Anne Stone, the second daughter of Thomas and Ann Stone was born in Hobart on 8 December 1822 and possibly married John Rose in Wellington, New Zealand on 2 July 1847.
I don’t know how long John and Anne Rose were in New Zealand, but we do know that their second daughter Oceana Ellen was born on 29 July 1852 at sea somewhere between Tasmania and New Zealand (although not the direction in which they were travelling!). However in 1859 Anne and her children were living in Victoria and her father was worried about how she was getting on.
In a letter to her brother Alfred at Lockwood, Victoria dated 8 October 1859 he wrote:
I hope you will not fail to communicate with Anne as convenient, as I have not yet heard from her, tho’ since I received your letter, I have had two more of my letters to her returned through the dead letter office, I had directed them to Dunolly, making I think 5 all returned, and there is now only my last, written in Jany last, and directed to Point Pure Mount Ararat; of all the letters I have written to them since their arrival from New Zealand, but what has been returned.
Emma also wrote to her 8 months ago, but she has not answered it; I am very anxious to hear from them, on acct of Johnny’s bad health. Be sure to ascertain if she received my letter of Jany last, which I wrote in answer to one received from her in Decr last.
Finally in a P.S. he adds:
Since writing the above I have just received Edward’s letter of 5th Octr enclosing Anne’s note to him, I am very sorry to hear of her long illness…
Again writing on the 20 October he mentions that Anne’s two oldest children, Mary and Johnny have been staying with Alfred and hopes that “Johnny’s health is restored”.
In a letter dated 25 June 1860 Thomas seems cautiously hopeful for the family:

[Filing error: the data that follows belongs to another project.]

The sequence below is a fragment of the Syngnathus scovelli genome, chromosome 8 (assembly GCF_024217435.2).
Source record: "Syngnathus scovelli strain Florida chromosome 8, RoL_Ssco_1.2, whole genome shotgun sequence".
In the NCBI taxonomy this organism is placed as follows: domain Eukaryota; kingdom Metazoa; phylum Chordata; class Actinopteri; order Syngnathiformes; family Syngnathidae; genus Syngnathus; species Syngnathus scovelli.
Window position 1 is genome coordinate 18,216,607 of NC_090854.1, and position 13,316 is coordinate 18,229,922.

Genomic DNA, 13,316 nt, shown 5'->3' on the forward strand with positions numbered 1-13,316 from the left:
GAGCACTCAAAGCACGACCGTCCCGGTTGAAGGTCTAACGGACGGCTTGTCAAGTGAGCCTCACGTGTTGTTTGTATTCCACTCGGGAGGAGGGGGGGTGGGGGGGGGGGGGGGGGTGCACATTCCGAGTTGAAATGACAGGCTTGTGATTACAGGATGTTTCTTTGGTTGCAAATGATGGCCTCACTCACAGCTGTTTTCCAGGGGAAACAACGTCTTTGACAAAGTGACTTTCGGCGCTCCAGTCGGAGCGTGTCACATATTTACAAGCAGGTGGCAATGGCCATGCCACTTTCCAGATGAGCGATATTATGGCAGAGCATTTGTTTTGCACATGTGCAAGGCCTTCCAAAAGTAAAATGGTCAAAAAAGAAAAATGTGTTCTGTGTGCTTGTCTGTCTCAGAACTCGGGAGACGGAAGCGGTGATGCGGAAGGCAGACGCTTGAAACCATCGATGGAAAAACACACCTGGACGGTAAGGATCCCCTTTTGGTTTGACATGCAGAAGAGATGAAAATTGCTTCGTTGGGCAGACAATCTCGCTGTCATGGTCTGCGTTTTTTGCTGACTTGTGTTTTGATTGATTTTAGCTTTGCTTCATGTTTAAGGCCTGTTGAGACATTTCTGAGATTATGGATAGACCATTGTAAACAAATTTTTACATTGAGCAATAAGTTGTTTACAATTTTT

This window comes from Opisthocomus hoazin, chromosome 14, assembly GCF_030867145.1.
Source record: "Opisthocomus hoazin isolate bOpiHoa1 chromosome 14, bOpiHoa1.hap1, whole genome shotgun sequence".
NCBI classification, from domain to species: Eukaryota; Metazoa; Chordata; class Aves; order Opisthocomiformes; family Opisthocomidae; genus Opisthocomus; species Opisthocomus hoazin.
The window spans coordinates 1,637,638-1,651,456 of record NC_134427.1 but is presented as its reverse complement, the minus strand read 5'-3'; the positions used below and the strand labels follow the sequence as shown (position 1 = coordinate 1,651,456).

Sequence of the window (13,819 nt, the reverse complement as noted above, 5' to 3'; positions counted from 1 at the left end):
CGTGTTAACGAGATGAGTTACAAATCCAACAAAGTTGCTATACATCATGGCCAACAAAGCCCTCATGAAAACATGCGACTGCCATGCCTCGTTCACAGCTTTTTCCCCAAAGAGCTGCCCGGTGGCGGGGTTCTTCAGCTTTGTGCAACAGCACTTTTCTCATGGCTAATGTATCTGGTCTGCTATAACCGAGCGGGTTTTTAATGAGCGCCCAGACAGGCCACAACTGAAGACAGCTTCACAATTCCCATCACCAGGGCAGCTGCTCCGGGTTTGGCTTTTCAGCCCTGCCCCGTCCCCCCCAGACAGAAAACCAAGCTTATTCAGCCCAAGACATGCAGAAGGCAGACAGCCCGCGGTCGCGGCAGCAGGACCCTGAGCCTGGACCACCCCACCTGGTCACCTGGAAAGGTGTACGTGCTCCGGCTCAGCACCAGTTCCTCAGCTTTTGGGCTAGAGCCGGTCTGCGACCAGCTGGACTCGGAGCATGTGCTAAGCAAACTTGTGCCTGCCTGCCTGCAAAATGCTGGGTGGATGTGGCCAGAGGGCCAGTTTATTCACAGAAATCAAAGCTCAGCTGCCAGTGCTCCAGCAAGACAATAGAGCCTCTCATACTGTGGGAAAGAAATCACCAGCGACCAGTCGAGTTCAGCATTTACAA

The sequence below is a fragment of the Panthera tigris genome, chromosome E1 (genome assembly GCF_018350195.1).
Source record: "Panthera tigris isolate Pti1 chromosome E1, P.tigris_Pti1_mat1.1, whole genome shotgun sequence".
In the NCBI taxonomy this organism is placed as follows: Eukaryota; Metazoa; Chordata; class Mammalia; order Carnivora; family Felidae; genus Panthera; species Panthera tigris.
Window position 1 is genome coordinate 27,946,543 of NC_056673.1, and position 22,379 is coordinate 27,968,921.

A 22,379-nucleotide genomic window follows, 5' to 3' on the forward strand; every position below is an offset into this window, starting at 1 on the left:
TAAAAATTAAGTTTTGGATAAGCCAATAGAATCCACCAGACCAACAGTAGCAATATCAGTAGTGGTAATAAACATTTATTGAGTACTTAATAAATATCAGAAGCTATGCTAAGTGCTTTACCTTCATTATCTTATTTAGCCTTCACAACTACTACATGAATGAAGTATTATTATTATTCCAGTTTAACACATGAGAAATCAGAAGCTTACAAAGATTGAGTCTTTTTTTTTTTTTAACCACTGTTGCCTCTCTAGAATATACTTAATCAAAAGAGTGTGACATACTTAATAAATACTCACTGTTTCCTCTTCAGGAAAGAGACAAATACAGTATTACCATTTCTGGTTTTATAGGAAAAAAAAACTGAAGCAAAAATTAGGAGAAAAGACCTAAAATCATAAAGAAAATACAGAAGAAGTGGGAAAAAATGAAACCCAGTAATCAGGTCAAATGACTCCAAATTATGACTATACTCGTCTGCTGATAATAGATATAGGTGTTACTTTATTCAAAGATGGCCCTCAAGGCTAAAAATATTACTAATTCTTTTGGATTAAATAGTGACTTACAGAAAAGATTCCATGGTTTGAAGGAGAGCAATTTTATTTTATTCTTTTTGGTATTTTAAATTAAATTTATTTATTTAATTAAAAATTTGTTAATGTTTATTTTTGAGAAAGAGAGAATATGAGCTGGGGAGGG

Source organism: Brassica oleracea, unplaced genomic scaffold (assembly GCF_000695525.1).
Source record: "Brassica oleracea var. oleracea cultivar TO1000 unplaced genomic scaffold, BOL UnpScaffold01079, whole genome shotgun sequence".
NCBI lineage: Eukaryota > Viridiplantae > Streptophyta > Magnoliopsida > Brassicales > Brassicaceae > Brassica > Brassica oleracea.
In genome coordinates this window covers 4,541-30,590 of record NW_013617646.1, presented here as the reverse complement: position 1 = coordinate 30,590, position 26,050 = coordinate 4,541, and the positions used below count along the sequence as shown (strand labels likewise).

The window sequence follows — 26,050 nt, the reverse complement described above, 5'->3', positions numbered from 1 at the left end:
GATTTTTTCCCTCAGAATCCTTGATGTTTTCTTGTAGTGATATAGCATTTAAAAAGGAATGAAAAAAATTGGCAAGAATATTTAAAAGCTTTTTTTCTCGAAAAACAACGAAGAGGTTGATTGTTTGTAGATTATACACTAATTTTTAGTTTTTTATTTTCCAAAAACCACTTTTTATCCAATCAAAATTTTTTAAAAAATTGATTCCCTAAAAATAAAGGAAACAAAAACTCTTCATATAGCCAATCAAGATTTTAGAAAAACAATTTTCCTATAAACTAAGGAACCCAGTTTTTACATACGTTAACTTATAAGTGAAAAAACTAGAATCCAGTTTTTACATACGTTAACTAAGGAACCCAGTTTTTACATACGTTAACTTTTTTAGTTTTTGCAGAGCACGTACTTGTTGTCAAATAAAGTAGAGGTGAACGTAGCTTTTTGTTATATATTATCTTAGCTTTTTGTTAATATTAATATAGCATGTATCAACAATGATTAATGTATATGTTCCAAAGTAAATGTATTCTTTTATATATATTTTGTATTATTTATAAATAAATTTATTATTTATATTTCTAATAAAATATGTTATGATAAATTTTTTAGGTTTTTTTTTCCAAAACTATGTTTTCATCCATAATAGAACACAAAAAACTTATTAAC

I am thankful that Rose’s prospects are improving, but am sorry to hear Johnny has still his old complaint, but I hope his health may improve, as his age advances, however as such a disease is very enervating and dangerous, it is very necessary to have medical advice for him, and which I hope will be persever’d in.
In the final surviving letter, dated 18th June 1861 Thomas is still worrying about his daughter and her family:
I hear in Lucy’s letter that Anne’s family are still unfortunate and that Rose again intends to go to New Zealand; I should think he must be mad to go there while it is in so disturbed a state, many who are able are leaving for other countries, as property is being burnt and many people in the Country massacred and the war is fast increasing; I am glad their dear children is well and give my love to them all, and I hope as Johnny’s age increases he will overcome his complaint.
From 1863 the following advertisement appeared regularly in the Wellington, New Zealand press:
On occasions there would be notice of other items for sale:
Then there is a much more personal reference in the “Wellington Independent” on 12 April 1864 when the death of Johnny is announced:
ROSE- At his father’s residence, Lambton-quay, on Wednesday 30th March, 1864, John Rose; aged 14 years.
No longer would his family have to worry about the state of his health!
In March of the following year there was a much happier occasion when the family’s eldest child Mary married William Stephen Seymour at the Congregational Church on the 4 March 1865, the Rev. W. M. Fell being the celebrant.
By the end of 1867 John Rose would appear to have had to give up the hair dressing business and is now in charge of the Wellington Swimming Baths and it was at the baths that he died suddenly on the 10 March 1868.
The cause of death was cholera and he was only 51 years old.
There is quite a detailed account of his funeral given in the papers which reveals some of his background and other interests which merit further research.
MILITARY FUNERAL.- Another old resident has departed from our midst. Mr John Rose, recently of Lambton Quay, and more latterly in charge of the Bathing Establishment on Clyde Quay, died, after a brief illness, at an early hour on Monday morning, leaving a family to mourn his loss. John Rose served for some years as a private in the 71st Highland Light Infantry, and during the latter portion of his life was a prominent member of the band of the Rifles. Yesterday afternoon his remains were followed to the cemetery by most of the volunteers in town, the ﬁring party being composed of Veterans. The parade was under the command of Capt. Buck, Veteran Volunteers, and as the funeral procession marched down Lambton Quay,most of the places of business were closed. On reaching the burial ground, the last sad offices for the dead were performed by the Rev. A. Stock, the Veterans ﬁred three volleys in the air, and the funeral party marched off the ground at a quick step, and were dismissed on the Reclaimed Land.
Hawke’s Bay Weekly Times, 30 March 1868